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Standing for the corporate anthem
A region 2 DVD review of the original ROLLERBALL by Slarek

When Norman Jewison's Rollerball was released in the UK back in the mid 70s, it was deemed by the teenage audience, of which I was one, to be a seriously tasty piece of action cinema. The violent Rollerball matches around which the narrative is structured had the same pulling power as the fights that had prompted so many of us to dress soberly and lie about our age to get into kung fu films a couple of years previously. We weren't so keen on the bits in between, of course, though I remember liking the eccentric librarian – played by a wonderfully dotty Ralph Richardson – who has misplaced the entire thirteenth century ("Not much in the century – just Dante and a few corrupt popes"), and laughing when the game's star player, after enjoying the very physical violence of the game, seemed close to tears over a small cut on his finger. But the game was the draw, an adolescent attraction to artificial violence that is still used to sell movies to a mass audience that has an almost Pavlovian response to fast-cut movie action. Yet even at that innocent age I got the message contained within, that the violence I was enjoying was actually a negative thing, something the barbaric mayhem of the final match made all too clear. On that first viewing I was particularly struck by the opening scoreboard for the Houston vs. Madrid game, where the team names were abbreviated to their first three letters and placed beside each other seemed to say 'HOW MAD'.

Earth-based science fiction inevitably dates as technology progresses in ways that the film-makers could never have foreseen. This is hardly surprising, as were they that able to accurately predict future developments then they could have made a mint working in the technology industries. Even Stanley Kubrick, whose staggering 2001: A Space Odyssey still looks ahead of its time, occasionally fell foul of this – he accurately predicted portable flat screen TV monitors, but the transmissions are still in black and white with the most basic of title graphics. Coming back to Rollerball so many years after its initial release, and after its memory had been soured by John McTiernan's wretched remake, I was struck not by what has dated – the computers still use punch cards and have text-based green screen displays – but how relevant most of its predictions have become and how modern so much of it looks. And despite the brilliance of the Rollerball matches, it's the material in between, the character scenes I mentally fast-forwarded as a teenager, that provide the film with its social, science fiction and political meat.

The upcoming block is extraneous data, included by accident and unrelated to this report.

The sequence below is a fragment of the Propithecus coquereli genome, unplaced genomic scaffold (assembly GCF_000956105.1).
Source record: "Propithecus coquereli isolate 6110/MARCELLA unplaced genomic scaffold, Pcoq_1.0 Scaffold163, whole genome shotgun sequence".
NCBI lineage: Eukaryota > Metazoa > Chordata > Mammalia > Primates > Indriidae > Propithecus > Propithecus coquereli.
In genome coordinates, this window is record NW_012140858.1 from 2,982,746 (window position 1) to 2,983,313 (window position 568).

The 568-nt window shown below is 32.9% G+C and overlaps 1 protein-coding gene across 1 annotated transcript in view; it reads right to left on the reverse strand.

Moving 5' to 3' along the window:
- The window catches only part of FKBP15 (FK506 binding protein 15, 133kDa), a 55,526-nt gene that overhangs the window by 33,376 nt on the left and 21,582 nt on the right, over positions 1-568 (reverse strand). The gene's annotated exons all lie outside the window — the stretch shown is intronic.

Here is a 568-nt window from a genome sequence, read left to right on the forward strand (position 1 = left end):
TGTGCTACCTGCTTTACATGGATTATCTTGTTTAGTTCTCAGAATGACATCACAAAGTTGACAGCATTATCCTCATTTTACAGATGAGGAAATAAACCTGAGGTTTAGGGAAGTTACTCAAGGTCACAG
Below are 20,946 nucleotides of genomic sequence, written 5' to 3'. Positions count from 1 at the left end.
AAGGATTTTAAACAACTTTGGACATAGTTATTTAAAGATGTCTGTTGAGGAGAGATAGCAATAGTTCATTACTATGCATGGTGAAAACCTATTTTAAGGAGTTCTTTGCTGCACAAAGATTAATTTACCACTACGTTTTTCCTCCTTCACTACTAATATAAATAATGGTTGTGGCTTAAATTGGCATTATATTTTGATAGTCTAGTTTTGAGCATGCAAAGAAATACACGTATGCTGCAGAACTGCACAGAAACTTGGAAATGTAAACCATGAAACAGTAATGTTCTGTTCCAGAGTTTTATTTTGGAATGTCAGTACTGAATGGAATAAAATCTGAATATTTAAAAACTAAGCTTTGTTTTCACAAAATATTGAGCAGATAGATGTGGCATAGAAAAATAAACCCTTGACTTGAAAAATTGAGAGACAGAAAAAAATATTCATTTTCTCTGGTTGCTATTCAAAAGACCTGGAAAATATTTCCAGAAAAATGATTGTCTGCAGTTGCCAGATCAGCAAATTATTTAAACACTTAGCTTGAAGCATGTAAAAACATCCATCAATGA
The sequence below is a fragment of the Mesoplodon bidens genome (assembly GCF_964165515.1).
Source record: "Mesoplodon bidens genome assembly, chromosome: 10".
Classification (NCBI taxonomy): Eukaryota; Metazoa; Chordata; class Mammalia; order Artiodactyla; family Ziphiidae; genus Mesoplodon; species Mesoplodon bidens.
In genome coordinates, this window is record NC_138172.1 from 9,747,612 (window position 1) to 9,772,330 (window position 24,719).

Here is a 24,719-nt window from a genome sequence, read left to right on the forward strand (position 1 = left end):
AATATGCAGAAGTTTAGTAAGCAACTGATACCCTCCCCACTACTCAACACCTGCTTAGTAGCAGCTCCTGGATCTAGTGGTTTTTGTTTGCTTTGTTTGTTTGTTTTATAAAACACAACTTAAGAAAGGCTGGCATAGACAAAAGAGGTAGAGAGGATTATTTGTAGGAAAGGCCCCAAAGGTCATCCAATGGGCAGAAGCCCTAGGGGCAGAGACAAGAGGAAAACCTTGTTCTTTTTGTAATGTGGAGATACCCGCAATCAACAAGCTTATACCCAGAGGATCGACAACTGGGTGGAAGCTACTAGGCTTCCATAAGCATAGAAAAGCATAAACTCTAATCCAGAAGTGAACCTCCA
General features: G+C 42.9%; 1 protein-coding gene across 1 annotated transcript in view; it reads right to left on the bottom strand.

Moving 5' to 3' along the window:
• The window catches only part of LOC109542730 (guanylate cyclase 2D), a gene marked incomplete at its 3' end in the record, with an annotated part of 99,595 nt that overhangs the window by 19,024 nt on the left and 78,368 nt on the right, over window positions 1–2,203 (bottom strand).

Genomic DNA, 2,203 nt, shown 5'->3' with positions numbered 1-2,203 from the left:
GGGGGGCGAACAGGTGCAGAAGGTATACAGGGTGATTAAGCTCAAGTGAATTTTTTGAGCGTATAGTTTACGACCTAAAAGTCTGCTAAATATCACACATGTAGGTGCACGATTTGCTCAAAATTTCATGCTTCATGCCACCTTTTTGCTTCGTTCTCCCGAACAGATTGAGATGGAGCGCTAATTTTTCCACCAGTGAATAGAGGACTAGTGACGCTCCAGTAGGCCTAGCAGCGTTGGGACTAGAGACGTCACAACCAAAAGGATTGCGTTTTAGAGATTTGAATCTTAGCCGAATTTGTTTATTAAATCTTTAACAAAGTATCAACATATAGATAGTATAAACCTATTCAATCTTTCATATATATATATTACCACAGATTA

Rollerball is set in a future in which war is non-existent and all concept of nationality has been dissolved. Society is ruled by six multinational corporations that exercise ultimate power over ordinary working people, with privelage reserved almost exclusively for the Executive Class. The principal sporting event is Rollerball, a violent and gladiatorial game that provides both an outlet for public aggression and a demonstration of the futility of individual effort. In a game that must have no stars, one has nonetheless emerged in the shape of enigmatic and high-scoring Houston captain Jonathan E (played by an enigmatic James Caan). The Executives decide that he must be removed from the game, and the head of the Houston-based Energy Corporation, Bartholomew (John Houseman), informs Jonathan that he must announce his retirement. When Jonathan refuses, a series of increasingly deadly rule changes are introduced to up the brutality of subsequent matches, the aim being to crush Jonathan's rebellious intentions and permanently eliminate him from the game.

The separation of society into powerless workers and a ruling elite has been a mainstay of science fiction cinema since Fritz Lang's 1927 Metropolis, but as presented here it seems particularly relevant to the new millennium. In the world of Rollerball, national boundaries have effectively been dissolved, replaced instead by a small number of giant, controlling corporations (brief mention is even made of 'the Corporate Wars', making you wonder just how they were fought). In the real world, the very word 'corporation' has become a rallying cry for those opposed to the increasingly expansive globalisation of industry, with smaller companies swallowed up or obliterated by multinational leviathans whose annual turnover is greater than that of many small nations. We're all affected by it and in the end dependent on it – if you own a PC, then you're probably running an operating system put out by a corporation genuinely global in size, and even as an Apple user (and let's just remember how big they have become since the success of the iPod) I have just watched them get into bed with computer chip giant Intel. Even this review is affected, being set as it is on a web design program made by a big software company that has recently been swallowed up by an even bigger software company, which looks set to discontinue the product and 'incorporate' all the best bits in its own release. Don't even get me started on the oil and fast food industries. The concept of a corporate-controlled world in 2018 thus does not seem as far fetched as it might once have done, and considering the power and influence these corporations now wield and that this film was made some thirty years ago, this prediction now seems genuinely visionary.